A few weeks ago I stumbled upon this little book in a used bookstore (surprisingly, since it's brand new). I normally avoid these cutesy, tiny, single subject cookbooks but having just come from a chocolate cafe where I ordered a lovely european hot chocolate, i decided the fates were sending a sign. i'm glad i gave it a chance, since its a much more thorough and thoughtfully executed then the usual mini-book. the book is a fun, nicely styled and inexpensive guide to hot chocolate with extremely reliable and surprisingly diverse recipes ranging from the traditional american hot cocoa and various viscous european varieties (spanish, italian, viennese) to the familiar variations for any foodie (such as white hot chocolate and mexican spiced hot chocolate) as well as the novel (e.g. lavender pistachio, ginger caramel), kid friendly (e.g., nutella, malted milk), winter cocktail party (brown russian, chocolate hot toddy) and exotic (more-dessert-than-drink black bottom hot chocolate, a traditional columbian hot chocolate with chunks of fresh cheese floating like our marshmallows). There are a few recipes for accompaniments like churros and cacao nib cookies as well as more traditional accouturements like flavored whipped cream and marshmallows. Most of the 60 recipes come from pastry chefs, chocolate shops and cafes (including luminaries like scharffenberger's cafe cacao, katrina markoff, pat coston, joanne chang) which adds considerably to the diversity of styles and flavors-- you're not just getting a sample of one person's palate.Read more ›
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27 of 28 people found the following review helpful By H. Grove (errantdreams) TOP 500 REVIEWER on September 13, 2006
Format: Paperback
This is a fairly small and unassuming cookbook, but it has an elegant flair to it. It includes notes on ingredients, tools, and techniques, including hints for blending the flavors and creating a creamy cup of hot chocolate. One of the problems I've had with hot chocolate in the past is that unlike cocoa, chocolate doesn't always dissolve as thoroughly or easily. However, with the techniques in this book it works beautifully. I've never had hot chocolate that was so smooth and delectable.

The recipes are organized in chapters by type of recipe. First you'll find recipes that reflect the historical origins of chocolate, or "Ancestral Hot Chocolates." These tend to involve spices, including a "Hellfire Hot Chocolate" that includes both allspice and cayenne! The next chapter is one of European classics, including a white hot chocolate that is my favorite recipe in this cookbook.

A chapter of modern variations on hot chocolate includes some of the truly adventuresome and odd recipes in this cookbook, such as Tarragon and Black Pepper Hot Chocolate(!) and Bay Leaf-Infused Hot Chocolate. It also includes a few flavors reminiscent of modern candy trends, such as caramel, peppermint or peanut butter.

"Adults Only" hot chocolates include alcohol, and there's also a chapter of "nostalgic" recipes, including cold recipes, a Hot Chocolate Eggnog recipe, and even a fondue. The final chapter, one of hot chocolate pairings, presents recipes for various sides to include with hot chocolate. For instance, S'Mores Hot Chocolate with Graham Crackers (and yes, there's a recipe for homemade graham crackers!).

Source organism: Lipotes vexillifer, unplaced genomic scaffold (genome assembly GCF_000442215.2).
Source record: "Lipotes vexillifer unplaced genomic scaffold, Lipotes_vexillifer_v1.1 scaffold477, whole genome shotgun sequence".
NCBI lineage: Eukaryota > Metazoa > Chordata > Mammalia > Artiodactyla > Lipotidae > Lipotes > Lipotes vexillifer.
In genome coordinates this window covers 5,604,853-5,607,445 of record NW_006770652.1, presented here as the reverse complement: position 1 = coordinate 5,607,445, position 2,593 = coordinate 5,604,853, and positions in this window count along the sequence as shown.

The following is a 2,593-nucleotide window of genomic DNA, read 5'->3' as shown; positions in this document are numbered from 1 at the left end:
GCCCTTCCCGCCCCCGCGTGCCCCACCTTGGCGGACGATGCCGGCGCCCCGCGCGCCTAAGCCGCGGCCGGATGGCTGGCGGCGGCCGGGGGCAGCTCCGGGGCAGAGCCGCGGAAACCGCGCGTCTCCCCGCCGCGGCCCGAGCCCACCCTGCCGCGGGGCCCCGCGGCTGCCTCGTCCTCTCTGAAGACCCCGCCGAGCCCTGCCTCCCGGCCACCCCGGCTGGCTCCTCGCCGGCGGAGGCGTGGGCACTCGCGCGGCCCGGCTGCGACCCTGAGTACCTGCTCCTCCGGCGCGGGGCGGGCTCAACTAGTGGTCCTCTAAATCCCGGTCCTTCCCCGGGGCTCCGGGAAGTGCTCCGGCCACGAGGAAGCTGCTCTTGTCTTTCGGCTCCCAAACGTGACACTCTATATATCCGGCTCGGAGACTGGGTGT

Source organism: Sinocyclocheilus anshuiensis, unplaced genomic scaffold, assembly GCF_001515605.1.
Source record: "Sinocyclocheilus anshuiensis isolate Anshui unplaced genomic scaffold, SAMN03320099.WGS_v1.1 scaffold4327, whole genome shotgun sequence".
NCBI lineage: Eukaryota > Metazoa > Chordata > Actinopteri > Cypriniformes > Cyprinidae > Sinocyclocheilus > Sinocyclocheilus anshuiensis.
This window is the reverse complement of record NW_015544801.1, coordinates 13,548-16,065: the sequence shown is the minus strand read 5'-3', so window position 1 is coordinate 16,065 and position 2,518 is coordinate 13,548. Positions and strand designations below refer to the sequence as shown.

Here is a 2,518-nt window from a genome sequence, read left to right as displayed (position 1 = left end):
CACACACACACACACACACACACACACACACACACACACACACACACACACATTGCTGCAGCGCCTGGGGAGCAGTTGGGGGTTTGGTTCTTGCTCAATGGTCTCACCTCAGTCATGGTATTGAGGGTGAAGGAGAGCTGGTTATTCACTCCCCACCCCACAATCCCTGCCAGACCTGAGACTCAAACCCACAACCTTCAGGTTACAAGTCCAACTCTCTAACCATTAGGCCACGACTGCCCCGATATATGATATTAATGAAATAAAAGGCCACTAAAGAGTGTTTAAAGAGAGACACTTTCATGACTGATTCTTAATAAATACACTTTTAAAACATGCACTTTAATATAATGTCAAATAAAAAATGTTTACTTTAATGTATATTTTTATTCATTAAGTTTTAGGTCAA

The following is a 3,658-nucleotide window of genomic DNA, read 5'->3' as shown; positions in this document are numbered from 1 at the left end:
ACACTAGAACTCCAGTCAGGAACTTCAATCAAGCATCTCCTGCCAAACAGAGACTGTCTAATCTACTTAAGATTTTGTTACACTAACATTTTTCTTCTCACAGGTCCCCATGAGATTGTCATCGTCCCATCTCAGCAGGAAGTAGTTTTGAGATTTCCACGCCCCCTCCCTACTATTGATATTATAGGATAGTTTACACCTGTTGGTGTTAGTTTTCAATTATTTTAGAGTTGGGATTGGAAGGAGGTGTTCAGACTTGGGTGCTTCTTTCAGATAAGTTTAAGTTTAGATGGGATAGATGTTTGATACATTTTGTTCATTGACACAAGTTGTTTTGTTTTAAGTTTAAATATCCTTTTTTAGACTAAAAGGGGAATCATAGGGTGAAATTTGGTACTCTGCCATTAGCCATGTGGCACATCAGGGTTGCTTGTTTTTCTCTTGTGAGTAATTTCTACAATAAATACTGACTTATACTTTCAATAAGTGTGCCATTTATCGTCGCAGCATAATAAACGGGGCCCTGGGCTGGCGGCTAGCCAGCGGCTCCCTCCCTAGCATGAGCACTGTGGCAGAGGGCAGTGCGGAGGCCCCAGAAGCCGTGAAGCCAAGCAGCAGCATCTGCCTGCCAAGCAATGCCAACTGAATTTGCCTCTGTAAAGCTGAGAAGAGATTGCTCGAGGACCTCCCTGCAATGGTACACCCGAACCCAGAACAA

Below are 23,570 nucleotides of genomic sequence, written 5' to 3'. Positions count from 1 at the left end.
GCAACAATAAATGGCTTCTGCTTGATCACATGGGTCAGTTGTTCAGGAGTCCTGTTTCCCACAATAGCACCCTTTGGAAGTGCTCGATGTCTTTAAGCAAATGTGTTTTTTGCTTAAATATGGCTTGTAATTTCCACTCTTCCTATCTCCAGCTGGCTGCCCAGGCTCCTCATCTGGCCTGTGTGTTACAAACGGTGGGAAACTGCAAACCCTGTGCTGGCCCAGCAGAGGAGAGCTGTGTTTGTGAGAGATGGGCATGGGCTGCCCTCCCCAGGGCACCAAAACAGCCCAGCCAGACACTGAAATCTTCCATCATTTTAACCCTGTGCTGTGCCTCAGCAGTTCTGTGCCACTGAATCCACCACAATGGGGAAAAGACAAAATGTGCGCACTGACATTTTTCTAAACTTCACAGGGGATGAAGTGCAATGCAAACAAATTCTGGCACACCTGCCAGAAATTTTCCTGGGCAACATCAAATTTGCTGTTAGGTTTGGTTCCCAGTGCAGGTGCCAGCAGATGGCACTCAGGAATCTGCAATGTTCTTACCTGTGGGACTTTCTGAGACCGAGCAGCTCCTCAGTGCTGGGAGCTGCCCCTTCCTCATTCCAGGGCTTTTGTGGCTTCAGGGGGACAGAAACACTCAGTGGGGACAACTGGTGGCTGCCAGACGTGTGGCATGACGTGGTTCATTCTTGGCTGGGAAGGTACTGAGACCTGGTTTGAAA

There are only a few mild concerns one might have regarding this cookbook, I believe. After all, the quality of the recipes seems exquisite.
Read more ›
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18 of 18 people found the following review helpful By Mary Lou Heiss on October 5, 2005
Format: Paperback
This nicely designed little book has a big heart, and will make a terrific stocking stuffer! Author Michael Turback gives us 60 delicious recipes culled from chocolatiers, pastry chefs, and restaurateurs, and they are clever recipes indeed. From classically rich to spicy and zippy, this book covers perhaps all of the known variations of hot chocolate in the universe! My favorite? It's a toss-up between Caramel Hot Chocolate on page 54 and the Hungarian Heat on page 43. But with such a mouth-watering selection of recipes, tomorrow I may change my mind.
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6 of 6 people found the following review helpful By Amazon Customer on February 24, 2006
Format: Paperback Verified Purchase
This is a lovely little book (it's only 6" x 6" square, small enough to tuck into a handbag!) with some very interesting recipes. Each recipe provides fascinating information on chocolate in general, drinking chocolate, or the place from which the recipe originated. There aren't a lot of photos for my taste (I do like plenty of beautiful photographs) but those that are there are very nicely done. I'm especially fond of the Lavender-Pistachio Hot Chocolate and Hot Chocolate a l'Orange, the latter of which uses an unexpected combination of ingredients.
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5 of 5 people found the following review helpful By Ryuutchi on April 27, 2009
Format: Paperback
I found this book at the Scharfenberger store, and I've made two recipes out of it. If you like your hot chocolate milky and mild, this probably isn't the book for you. Most of the recipes are haute cuisine recipes, which means the chocolate is intense, rich, and nearly pudding-like in consistancy (although it's easy to thin out by adding some milk, if you prefer).

The best part of the book is that it encourages you to play with the flavors in your hot chocolate. Even if you don't have all the ingredients to actually recreate a recipe, with a little bit a knowledge and some experimentation, you can adapt the recipe to your ingredients and palate.